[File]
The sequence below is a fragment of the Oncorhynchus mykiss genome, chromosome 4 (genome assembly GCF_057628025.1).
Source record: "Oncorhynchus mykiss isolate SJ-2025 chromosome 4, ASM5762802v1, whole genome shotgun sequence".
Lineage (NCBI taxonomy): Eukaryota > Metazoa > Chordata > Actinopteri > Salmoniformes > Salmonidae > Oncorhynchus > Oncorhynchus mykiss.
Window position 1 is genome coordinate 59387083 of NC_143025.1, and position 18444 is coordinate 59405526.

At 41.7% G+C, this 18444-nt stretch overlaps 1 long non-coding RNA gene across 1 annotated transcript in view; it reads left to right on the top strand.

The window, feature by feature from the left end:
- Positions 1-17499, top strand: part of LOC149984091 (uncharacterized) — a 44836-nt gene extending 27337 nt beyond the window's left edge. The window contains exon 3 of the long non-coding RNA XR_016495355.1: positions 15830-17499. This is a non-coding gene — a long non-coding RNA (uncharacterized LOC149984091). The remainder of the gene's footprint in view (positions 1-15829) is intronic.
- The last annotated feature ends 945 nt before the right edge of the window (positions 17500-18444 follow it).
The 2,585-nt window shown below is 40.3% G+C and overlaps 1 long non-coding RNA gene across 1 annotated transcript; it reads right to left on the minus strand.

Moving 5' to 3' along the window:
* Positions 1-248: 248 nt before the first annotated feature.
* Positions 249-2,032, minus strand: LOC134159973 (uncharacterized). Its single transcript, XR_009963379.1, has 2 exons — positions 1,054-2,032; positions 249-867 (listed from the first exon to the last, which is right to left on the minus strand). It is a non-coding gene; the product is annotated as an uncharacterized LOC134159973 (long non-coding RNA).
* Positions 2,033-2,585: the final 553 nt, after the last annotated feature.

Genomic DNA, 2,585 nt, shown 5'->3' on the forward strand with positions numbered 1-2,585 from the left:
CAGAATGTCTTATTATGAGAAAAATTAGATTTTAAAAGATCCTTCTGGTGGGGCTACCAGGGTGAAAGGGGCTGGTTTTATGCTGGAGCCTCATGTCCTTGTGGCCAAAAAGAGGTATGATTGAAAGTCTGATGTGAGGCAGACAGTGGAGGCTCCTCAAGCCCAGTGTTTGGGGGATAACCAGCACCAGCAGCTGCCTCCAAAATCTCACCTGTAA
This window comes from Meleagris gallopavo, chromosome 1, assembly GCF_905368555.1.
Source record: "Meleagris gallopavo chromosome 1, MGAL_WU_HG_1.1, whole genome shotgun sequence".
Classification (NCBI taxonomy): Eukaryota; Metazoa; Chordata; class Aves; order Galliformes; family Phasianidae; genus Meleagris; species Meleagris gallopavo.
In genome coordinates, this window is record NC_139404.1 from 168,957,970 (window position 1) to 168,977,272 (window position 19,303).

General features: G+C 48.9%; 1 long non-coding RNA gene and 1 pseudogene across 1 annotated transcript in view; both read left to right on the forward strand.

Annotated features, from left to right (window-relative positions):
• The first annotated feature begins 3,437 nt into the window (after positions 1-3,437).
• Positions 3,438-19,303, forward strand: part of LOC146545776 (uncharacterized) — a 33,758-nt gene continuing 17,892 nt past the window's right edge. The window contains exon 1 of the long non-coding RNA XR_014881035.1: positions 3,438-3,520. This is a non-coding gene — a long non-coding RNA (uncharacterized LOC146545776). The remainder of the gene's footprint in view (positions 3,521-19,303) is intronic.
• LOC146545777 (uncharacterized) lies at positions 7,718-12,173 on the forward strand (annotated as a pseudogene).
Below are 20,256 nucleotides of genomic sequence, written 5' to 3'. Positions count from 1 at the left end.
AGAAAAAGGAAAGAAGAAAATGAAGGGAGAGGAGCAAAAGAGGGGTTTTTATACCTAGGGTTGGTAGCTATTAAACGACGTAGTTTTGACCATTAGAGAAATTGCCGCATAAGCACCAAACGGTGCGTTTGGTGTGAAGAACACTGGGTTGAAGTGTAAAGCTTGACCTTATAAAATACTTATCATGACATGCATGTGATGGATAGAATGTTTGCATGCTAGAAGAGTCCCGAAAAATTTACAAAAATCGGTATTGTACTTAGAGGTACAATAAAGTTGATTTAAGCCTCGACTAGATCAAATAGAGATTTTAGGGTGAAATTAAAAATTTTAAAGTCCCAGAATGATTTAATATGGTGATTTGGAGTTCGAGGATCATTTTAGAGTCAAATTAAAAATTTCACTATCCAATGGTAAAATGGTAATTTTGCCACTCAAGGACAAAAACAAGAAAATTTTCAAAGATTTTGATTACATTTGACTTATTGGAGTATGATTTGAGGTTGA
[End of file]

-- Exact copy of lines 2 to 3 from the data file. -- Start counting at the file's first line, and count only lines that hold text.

Source record: "Oncorhynchus mykiss isolate SJ-2025 chromosome 4, ASM5762802v1, whole genome shotgun sequence".
Lineage (NCBI taxonomy): Eukaryota > Metazoa > Chordata > Actinopteri > Salmoniformes > Salmonidae > Oncorhynchus > Oncorhynchus mykiss.